Why Your Wifi Sucks and How to Fix It - Geek.com

You probably think Wifi is awful. It’s spotty, slow and annoying to manage. Well in the words of that one dude from Independence Day, that’s not entirely accurate.

See, most Wifi is shit not because it’s intrinsically bad, just that you’ve probably had a lot of bad experiences. These things happen. The core of it is that most of us just use the router we get from our internet company. And those are okay, but most weren’t designed to handle much. They’re basic. The pack-in. As such, they’re only designed to handle a couple of devices at a time. And, again, if you’re like most, you’ve got a computer, a smartphone, and a Netflix machine. Plus, you probably have a roommate with at least two of those themselves.

It gets worse when one or more of the devices you’re using is out-of-date. Basic routers only have one antenna, which means they can only use one frequency at a time. If you have a new device and an old one, your router will have to drop down to the slower speed and handle those requests before shifting back to the higher speed device to handle its data. Granted this shift takes tiny fractions of a second, but those do add up. Computers communicate thousands of times per second, and each time you shift you get that bit of lag.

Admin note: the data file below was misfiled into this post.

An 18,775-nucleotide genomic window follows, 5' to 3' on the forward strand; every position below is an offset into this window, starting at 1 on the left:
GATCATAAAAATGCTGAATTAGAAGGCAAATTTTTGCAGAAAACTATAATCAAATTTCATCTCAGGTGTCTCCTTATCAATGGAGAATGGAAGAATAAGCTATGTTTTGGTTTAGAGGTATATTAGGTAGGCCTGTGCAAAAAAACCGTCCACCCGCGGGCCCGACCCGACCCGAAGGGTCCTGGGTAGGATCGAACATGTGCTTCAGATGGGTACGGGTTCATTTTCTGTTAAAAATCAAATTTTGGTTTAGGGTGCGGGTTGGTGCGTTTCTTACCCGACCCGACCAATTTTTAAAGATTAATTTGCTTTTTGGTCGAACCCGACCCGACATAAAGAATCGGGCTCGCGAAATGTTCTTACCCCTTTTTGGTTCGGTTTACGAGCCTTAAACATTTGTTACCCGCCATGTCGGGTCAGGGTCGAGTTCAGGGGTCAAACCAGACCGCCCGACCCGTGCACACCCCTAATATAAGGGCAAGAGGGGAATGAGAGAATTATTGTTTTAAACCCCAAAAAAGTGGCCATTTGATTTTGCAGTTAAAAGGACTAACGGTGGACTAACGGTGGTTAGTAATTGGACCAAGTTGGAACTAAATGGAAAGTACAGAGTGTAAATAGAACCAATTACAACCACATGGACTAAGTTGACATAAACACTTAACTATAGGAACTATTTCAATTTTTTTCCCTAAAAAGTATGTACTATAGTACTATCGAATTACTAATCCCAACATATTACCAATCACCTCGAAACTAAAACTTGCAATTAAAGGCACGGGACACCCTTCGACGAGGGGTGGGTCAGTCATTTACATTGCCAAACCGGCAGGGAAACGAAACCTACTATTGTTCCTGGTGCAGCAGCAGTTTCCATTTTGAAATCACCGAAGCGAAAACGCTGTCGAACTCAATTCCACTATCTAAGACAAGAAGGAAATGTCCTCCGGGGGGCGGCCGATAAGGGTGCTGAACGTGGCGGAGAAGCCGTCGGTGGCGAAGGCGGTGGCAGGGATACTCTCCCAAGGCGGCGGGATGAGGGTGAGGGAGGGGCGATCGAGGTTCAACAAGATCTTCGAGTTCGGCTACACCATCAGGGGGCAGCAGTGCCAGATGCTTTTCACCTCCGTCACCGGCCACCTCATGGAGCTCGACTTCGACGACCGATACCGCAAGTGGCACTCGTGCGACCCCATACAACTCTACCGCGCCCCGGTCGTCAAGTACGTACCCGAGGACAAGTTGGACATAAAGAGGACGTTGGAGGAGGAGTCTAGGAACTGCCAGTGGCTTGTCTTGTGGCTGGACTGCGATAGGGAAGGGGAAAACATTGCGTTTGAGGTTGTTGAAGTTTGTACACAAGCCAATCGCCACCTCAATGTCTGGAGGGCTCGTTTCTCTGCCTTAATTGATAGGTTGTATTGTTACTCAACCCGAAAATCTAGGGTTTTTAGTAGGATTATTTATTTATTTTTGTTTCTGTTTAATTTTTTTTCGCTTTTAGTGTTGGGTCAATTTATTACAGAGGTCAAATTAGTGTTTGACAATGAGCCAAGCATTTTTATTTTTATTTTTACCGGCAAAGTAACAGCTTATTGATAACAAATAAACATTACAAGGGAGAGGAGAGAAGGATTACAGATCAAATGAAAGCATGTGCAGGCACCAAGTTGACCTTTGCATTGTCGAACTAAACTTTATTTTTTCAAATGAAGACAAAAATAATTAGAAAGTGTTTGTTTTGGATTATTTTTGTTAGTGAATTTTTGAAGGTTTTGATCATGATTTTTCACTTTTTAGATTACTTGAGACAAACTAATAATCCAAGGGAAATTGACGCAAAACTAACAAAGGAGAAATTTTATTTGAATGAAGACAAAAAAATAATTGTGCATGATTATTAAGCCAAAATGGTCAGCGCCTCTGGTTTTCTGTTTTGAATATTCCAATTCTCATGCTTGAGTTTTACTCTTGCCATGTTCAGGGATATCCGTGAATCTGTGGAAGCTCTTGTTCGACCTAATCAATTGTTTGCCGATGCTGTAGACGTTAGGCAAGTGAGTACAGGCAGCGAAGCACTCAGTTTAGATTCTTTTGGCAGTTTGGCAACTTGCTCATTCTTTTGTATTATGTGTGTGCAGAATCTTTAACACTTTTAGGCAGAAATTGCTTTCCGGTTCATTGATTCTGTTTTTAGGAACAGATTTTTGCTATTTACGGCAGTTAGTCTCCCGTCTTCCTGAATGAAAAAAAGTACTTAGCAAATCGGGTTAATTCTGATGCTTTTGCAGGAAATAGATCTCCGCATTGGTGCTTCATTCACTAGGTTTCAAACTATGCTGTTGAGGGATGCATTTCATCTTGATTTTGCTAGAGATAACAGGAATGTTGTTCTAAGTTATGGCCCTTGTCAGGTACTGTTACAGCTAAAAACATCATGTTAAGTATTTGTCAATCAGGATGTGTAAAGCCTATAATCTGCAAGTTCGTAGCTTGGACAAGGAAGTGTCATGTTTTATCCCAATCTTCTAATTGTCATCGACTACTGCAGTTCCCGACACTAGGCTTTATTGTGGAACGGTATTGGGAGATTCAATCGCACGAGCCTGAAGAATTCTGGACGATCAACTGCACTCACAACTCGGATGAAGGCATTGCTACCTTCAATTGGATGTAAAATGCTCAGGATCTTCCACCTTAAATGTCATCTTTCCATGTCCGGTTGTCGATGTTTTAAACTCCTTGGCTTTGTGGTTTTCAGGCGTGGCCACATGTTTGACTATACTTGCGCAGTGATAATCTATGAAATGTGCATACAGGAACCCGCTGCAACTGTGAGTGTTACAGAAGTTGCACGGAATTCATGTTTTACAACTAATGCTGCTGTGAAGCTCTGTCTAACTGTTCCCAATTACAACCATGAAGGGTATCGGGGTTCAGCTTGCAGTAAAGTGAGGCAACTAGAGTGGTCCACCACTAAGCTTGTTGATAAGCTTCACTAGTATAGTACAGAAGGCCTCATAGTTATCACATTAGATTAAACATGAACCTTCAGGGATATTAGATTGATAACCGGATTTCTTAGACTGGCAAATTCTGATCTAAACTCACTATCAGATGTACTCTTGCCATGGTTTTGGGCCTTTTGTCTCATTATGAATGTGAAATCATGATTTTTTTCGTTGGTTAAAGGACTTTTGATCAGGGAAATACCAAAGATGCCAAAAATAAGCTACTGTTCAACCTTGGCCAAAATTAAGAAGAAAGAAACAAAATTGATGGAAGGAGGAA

“Well,” you’re probably asking, “What’s good, then?”

The prevailing solution in the market is a mesh-style network. This works by having two or three (or more) mini-routers throughout the home. Each one is a bit less powerful, but together, they can distribute the load and handle multiple devices much easier. And, before you ask, there’s no catch to this. It really does work, because that’s basically the physics of telecommunications. If a slower device connects one router, it only slows down that one router. Plus, most higher-end routers have multiple antennae, too. It dramatically boosts their ability to handle more devices and older ones if need be.

Why Your Wifi Sucks and How to Fix It - Geek.com

I too, have been stuck in the pit of shitty wifi for most of my adult life. Recently, though, my job has allowed me to try a few different mesh networking systems, but the one I’ve settled on is Plume.

Plume works using an array of “pods” scattered throughout the home. Each is tiny — barely larger than an electrical socket — and with but a single Ethernet port. Once I got the set, I installed the system throughout my large, four-story townhome (I have five roommates, and I do all the dishes, so it’s not as luxurious as it sounds). Our home is a bit of a social hub, and each of us has guests over often. So that’s five people each with three devices apiece (and then I have about a dozen connected, too) plus our guests… that’s a lot to handle. And, as you’d expect, our wifi was an ass-disaster until about 4 am.

Plume was a natural fit, then. Because the set I got had eight pods, I was able to spread them out a bit better than I would have with Netgear’s Orbi, for example. In essence, I’m the perfect case study for this, so keep that in mind.